The subversive joy of day-drinking can be one of life’s giddiest pleasures

I had a long to-do list to get through that day and not one item on that list mentioned pints in a roadside beer garden with a bunch of strangers

I didn’t mean to go day-drinking. I had other plans. There was a long to-do list to get through and not one item on that list mentioned pints in a roadside beer garden with a bunch of strangers who might yet become friends, a sentiment Yeats never apparently wrote despite what you might read on a Dublin Marathon medal.

I don’t think anyone plans day-drinking escapades or at least I’m sure the best day-drinking adventures happen by accident. Olivia Rodrigo has a song on her new album Guts called Bad Idea Right? which is about hooking up with an ex. “I only see him as a friend, I just tripped and fell into his bed,” she insists. Yeah, right Olivia. But I do have some sympathy with the singer. That’s kind of what happened to me last Saturday afternoon. I just tripped and fell into the Old Royal Oak pub in Kilmainham, which looks more like a house than a pub sporting as it does two variations of pebble-dash on the exterior. What a legendary boozer to accidentally fall into. “There’s pebble-dash in the jacks,” my friend Gerry happily reported when he’d returned from where he’d gone to “drain the potatoes”.

The subversive joy of day-drinking can, in the right conditions, be one of life’s giddiest pleasures. Taken too far, by which I mean taken from day into night especially when you are in your 50s, can have catastrophic results and lead to serious hangxiety. But day-drinking in the Old Royal Oak pub on Kilmainham Lane, a tiny old-school hostelry which feels like the kind of secret drinking den you might come across in rural Ireland despite being within a short walk of the Liffey, takes such an occasion to another level.

Gerry and I took a plastic chair each beside a box full of free books outside the pub and immediately fell into easy chat with Betsabe from Mexico and Adam from Arklow, two of the youngsters in the beer garden. They were on a first date having met on the apps. The apps, they said, can be desperate altogether but today the apps were working out just fine. They’d been for coffee, to a museum and then for a stroll around Inchicore. Now they’d tripped and fallen into the Old Royal Oak. We chatted to the first daters and when Betsabe was in the bathroom suggested a pub to Adam with great pizza nearby where the date might be prolonged.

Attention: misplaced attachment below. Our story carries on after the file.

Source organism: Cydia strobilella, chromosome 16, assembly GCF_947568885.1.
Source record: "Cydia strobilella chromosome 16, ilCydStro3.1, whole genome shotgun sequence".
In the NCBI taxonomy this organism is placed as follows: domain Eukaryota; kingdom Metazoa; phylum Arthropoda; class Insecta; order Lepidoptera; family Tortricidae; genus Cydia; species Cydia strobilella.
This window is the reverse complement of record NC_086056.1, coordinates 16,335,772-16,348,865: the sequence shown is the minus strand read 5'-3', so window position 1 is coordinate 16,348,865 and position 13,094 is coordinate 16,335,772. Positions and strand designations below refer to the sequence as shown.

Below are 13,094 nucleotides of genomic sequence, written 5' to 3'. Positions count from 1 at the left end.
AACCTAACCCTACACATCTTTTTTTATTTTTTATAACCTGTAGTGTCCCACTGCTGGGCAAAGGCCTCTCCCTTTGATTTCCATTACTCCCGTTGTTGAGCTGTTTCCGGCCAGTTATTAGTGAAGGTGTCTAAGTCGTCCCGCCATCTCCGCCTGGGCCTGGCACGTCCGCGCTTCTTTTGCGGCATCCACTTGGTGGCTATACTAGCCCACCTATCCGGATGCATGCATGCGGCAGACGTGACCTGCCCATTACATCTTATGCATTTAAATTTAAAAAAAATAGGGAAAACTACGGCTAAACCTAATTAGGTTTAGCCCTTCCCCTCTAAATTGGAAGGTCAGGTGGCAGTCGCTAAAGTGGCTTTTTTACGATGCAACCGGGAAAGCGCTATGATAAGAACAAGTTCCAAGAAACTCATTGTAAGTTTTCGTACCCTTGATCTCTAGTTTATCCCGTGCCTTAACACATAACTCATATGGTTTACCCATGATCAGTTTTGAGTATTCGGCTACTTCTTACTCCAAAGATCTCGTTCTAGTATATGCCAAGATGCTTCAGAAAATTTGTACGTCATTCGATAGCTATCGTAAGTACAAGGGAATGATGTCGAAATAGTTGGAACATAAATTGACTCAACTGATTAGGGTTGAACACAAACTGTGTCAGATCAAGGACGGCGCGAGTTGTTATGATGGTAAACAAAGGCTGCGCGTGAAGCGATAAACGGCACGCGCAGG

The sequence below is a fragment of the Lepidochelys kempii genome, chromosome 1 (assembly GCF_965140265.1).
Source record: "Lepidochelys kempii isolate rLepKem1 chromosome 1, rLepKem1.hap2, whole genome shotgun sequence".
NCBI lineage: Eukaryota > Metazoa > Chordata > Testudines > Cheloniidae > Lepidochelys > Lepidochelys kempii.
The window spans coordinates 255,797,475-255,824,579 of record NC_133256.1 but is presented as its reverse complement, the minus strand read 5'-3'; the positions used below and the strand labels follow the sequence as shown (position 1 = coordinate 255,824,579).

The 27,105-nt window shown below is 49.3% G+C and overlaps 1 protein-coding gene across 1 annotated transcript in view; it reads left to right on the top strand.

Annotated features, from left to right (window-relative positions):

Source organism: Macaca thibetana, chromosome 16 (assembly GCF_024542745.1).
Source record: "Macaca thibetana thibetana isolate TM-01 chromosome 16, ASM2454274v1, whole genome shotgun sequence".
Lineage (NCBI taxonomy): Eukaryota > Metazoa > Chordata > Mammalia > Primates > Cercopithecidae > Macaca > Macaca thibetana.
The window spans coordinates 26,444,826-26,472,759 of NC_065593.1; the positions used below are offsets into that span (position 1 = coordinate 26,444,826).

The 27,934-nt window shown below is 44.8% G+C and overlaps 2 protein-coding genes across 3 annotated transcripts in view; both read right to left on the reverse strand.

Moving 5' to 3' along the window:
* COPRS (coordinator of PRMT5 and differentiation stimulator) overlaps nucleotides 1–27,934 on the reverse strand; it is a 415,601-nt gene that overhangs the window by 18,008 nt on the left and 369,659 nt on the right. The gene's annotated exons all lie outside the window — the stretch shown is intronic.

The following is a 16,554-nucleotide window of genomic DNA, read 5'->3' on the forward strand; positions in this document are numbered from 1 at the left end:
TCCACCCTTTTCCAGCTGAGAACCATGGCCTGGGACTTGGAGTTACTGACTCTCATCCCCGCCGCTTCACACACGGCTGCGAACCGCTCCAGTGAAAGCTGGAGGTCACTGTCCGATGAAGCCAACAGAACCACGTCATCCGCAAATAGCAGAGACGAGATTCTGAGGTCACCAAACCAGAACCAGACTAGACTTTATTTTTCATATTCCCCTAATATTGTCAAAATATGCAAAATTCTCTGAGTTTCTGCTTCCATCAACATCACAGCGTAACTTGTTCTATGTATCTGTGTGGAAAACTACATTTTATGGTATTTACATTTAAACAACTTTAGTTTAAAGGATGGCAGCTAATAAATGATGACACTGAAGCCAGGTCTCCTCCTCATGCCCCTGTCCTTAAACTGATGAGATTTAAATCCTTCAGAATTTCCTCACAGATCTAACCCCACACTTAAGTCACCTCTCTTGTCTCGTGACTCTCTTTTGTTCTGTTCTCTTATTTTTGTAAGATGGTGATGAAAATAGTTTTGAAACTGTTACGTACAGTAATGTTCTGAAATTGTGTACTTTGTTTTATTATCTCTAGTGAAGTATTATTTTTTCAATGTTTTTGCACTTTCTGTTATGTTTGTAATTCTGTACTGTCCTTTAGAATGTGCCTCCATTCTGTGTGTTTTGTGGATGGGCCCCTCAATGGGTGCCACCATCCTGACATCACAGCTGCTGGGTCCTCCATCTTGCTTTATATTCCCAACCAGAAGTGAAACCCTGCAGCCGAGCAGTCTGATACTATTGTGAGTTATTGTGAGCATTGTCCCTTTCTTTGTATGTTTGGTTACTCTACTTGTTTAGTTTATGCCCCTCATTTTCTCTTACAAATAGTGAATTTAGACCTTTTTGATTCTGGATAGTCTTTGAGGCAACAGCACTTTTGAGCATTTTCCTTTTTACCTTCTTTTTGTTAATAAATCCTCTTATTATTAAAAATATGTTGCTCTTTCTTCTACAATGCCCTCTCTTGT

If I’ve learned one thing from watching the Barbie movie four times, it’s that everybody’s job can be summed up in one word

Soon everyone had been introduced. Sid (short for Siddhartha) from Kolkata in India had moved to Ireland a week ago. Mary (a local) and Martin (from Limerick) were a long established couple and Big, who arrived by bike, was a ringer for Carrie’s love interest in Sex and The City. “Sex and the wha’?” Big harrumphed when we pointed this out.

If I’ve learned one thing from watching the Barbie movie four times, it’s that everybody’s job can be summed up in one word. In Barbie, a running gag is that Ken’s job is “beach”. As a baker my friend Gerry’s job is, obviously: Bread. (Breadman Walking, find him on the Instagram and thank me later). Adam’s job turned out to be Pharma. Betsabe’s job was Engineering. Sid’s job was Money. I didn’t find out what Martin does and was too scared to ask Big who was slightly gruff, deeply cynical and delightfully mysterious.

From talking to Mary, a chatty, brainy, glamazon in her late 50s who had nine children, 17 grandchildren and carries the loss of a husband and son, she could be anything she liked but she’d excel at: Housing or Property. She had a lengthy chat with Sid about his rental prospects and with Gerry about whether he lived in Dolphin’s Barn or Rialto or going even more granular into whether his gaff was in Lower or Upper Rialto. She knew exactly which parts of Dublin 8 now had serious notions, or as she put it, which bits were more “oody doody” than the other areas. In Mary’s magical lexicon “oody doody” is gentrified. “Oody doody” is high fallutin’. Oody doody is now my new favourite phrase.

We spent a couple of happy hours bantering, drinking and laughing but apart from asking Adam for his details on Instagram so I could send him the commemorative photo I’d taken of him and Betsabe, we didn’t swap numbers which was probably for the best. (Yeats would have been rightly appalled by my habit of setting up WhatsApp groups with stranger friends I’ve only just met.) The next day I found Adam on Instagram and asked how the date went. The news was good. They’d had pizza in the pub we recommended and were now spending Sunday together watching movies in his house.

Some people will say that you need good weather for day-drinking. An extensive cocktail list. Comfortable outdoor furniture. Jazz. I prefer plastic chairs in a light drizzle with quality randomers who all clearly understand the assignment. It was all blissfully far from oody doody which is how I like my day-drinking escapades. I hope one day you get the chance to accidentally fall into the Old Royal Oak in Kilmainham where the staff are kind and the punters know they are in on one of the best-kept secrets in town. I worry I’ll never get in there again now after mentioning the place in such a public forum but it was too good not to share. I’ll be back sometime soon for a rejuvenating day-drinking sesh. That is, if I’m let.